Fi

Despite the fact that I had to drive down to Bastrop on Friday to pick up a SIM card because none of the Best Buys here in Austin had them, the transition from Cricket to Google Fi on Saturday morning was rather painless. All told, took about 10 minutes to swap the SIM, activate the Google Fi app on my Nexus 5X phone, and 20 minutes to completely transition my phone number.

Screenshots of phone before transition from Cricket (at 11:52am) to Google Fi (at 12:05pm)

My Cricket subscription is now automatically cancelled, just a scant 3 days before the next month’s payment was due. It’s been a good run, but Cricket didn’t offer a tethering plan or international roaming for my bring-your-own-phone device. They refused to flip that tethering switch, saying “We don’t support that phone model.” Yet their parent company, AT&T, would’ve had no trouble doing the same if I was their direct customer. I signed up with Cricket over 12 years ago because I “didn’t want to be locked into a contract”, and now I’ve finally left, as if I had been in contract the whole time. I fear change, I guess.

Domestically, Google Fi leases service from a handful of mobile carriers (many mobile brands do this). The SIM contains the base minimum to connect to the T-Mobile network. The Fi app has an option to “Tune Your SIM Card for Best Coverage”, meaning it needs to consult Google’s systems to get the provisioning info for the other carriers so it can write them to the SIM. So sure, fine, yeah, I can be offline for a few minutes while it scans the mobile bands to test connectivity with each carrier. Luckily I had nobody calling me.

The marketing literature says Fi’s data plan has built-in VPN. The fine print is that it’s only activated if you turn on “Automatically connect to high-quality public WiFi networks”, in which case it will tunnel your data plan through a VPN on whatever public WiFi your phone touches. This means the Google Fi app pulls down a database of the SSIDs and passwords of every WiFi hotspot Google’s learned about. That’s kinda troublesome from a trust standpoint, because you’re at the mercy of whatever crypto is used in this VPN, but that’s the nature of the beast if you’re dealing with Google.

Also, if you’re on WiFi, the plan defaults to WiFi calling. The call quality is fine as long as the WiFi isn’t saturated at whatever hotel, mall, arena, airport, or cafe you’re visiting, otherwise you’ll start buffering and having drops in your conversation. And if you leave that WiFi hotspot, prepare to have your audio disrupted for a few seconds while the phone transitions to GSM calling. So heads up.

Otherwise, the plan costs are about on par with Cricket (based on my usual monthly data usage), and they offer international roaming, which will prove essential here shortly.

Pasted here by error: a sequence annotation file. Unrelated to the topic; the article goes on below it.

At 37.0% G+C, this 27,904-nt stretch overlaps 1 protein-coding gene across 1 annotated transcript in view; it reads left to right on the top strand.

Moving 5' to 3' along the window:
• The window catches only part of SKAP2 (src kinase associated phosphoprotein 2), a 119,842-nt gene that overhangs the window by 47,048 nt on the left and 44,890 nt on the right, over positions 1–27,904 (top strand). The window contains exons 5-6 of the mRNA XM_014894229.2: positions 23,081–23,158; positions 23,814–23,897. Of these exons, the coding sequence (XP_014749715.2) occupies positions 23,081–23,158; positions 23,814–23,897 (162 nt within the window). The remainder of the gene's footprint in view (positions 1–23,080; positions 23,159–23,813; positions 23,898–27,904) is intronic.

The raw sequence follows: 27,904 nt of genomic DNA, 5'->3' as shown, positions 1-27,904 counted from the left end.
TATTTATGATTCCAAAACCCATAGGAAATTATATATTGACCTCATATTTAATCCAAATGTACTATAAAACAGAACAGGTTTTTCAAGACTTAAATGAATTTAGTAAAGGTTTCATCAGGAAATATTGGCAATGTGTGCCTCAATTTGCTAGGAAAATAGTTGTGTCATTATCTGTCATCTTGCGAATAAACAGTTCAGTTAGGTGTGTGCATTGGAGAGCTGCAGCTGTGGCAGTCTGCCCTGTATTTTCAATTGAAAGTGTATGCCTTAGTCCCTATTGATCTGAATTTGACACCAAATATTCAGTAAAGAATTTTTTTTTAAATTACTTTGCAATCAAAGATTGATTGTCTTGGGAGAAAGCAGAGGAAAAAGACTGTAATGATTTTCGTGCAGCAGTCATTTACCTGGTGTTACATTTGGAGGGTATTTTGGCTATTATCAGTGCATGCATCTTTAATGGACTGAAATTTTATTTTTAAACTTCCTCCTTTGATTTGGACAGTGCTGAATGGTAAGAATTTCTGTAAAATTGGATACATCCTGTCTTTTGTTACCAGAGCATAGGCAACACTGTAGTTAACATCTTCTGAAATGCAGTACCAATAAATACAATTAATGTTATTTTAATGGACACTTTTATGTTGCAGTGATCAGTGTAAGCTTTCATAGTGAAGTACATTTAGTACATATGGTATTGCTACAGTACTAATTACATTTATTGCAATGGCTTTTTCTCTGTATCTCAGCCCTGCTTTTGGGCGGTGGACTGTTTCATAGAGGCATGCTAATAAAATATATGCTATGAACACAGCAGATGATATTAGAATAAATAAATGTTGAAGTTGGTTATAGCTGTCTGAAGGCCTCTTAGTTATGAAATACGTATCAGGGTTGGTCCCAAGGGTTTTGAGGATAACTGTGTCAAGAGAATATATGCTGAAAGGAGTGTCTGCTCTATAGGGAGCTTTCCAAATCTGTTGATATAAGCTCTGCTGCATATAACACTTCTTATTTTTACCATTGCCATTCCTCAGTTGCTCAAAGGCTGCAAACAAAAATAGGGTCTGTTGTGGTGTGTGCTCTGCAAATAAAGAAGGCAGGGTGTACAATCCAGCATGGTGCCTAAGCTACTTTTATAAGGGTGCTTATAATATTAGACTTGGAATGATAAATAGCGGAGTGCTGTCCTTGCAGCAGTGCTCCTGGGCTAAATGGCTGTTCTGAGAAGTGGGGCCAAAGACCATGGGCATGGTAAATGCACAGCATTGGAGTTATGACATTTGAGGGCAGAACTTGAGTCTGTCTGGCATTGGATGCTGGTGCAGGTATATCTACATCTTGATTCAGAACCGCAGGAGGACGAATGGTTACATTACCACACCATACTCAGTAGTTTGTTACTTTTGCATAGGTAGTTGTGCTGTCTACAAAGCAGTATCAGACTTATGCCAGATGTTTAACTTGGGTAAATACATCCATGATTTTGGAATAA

More news later if something blows up.

Magnetic California

It’s not going to win any beauty contests, but with my slapped-together Small Magnetic Loop Antenna (small MLA), I just worked two stations in the San Francisco Bay area with 20 Watts on FT8! (11pm CDT, 20-meters, antenna in living room.) By comparison, it takes me over 40 Watts to do the same on my 20m dipoles hanging outside. Huh.

Also, I heard a station in Hawaii and another further out in the Pacific, though they couldn’t hear me to log a contact. That’s a first for me.

Small Magnetic Loop Antenna, totally slapped together. Tripod, PVC pipe, non-conductive broom handle, pipe clamps, Velcro straps, and zip-ties. Primary (gamma match) loop: 1ft diameter, squished for SWR adjustment; RG57/U. Secondary (resonant) loop: 4ft diameter, RG8.
20~145pF air variable capacitor at top. Knob tunes the secondary loop for the target frequency (sweep knob until static on radio sharply increases in volume). Braid and center conductor of RG6 cable soldered together and clamped.
Primary loop (gamma match); RG-59/U, 1ft diameter. Braid and center conductor soldered together, then soldered across SO-239.
Close-up of bottom construction of gamma match.

The antenna matches with low-enough SWR on 20m (still have to use a tuner), and the capacitor isn’t high enough in value to get a good match on the low end of 40m (my band of interest), but it works better than expected. It’s a difficult, complex thing to fidget with, and is very fickle and easy to disturb because everything’s floppy. But…it works.

A nice feature of small MLAs (“small” meaning the outer loop is less than 1/10 wavelength of your intended frequency) is that they are selective and have strong nulls perpendicular to the loop plane. This allows you to rotate it to find and cancel nearby sources of radio noise. I’ve identified a few noises around the apartment complex, and want to take the rig outside (after some rework) to see if I can do better location of the noises.

I’m glad I put so little work into it; the cost of failure is lower this way. I was frustrated with it Sunday night when I built it, but tonight, even after sunset (with California in gray-zone), I managed to log a few contacts.

Research and more reworks are in the future. Potential improvements:

  • better construction with SO-239/PL259 connectors on weatherized capacitor box
  • use RG8/U (50ohm) for primary instead of RG6 (75ohm)
  • make primary closer to 1/5 size of secondary as recommended
  • use higher value capacitor (200pF?) with free 360° motion
  • design a remote tuning gearbox.

So let me say this: MLAs are interesting.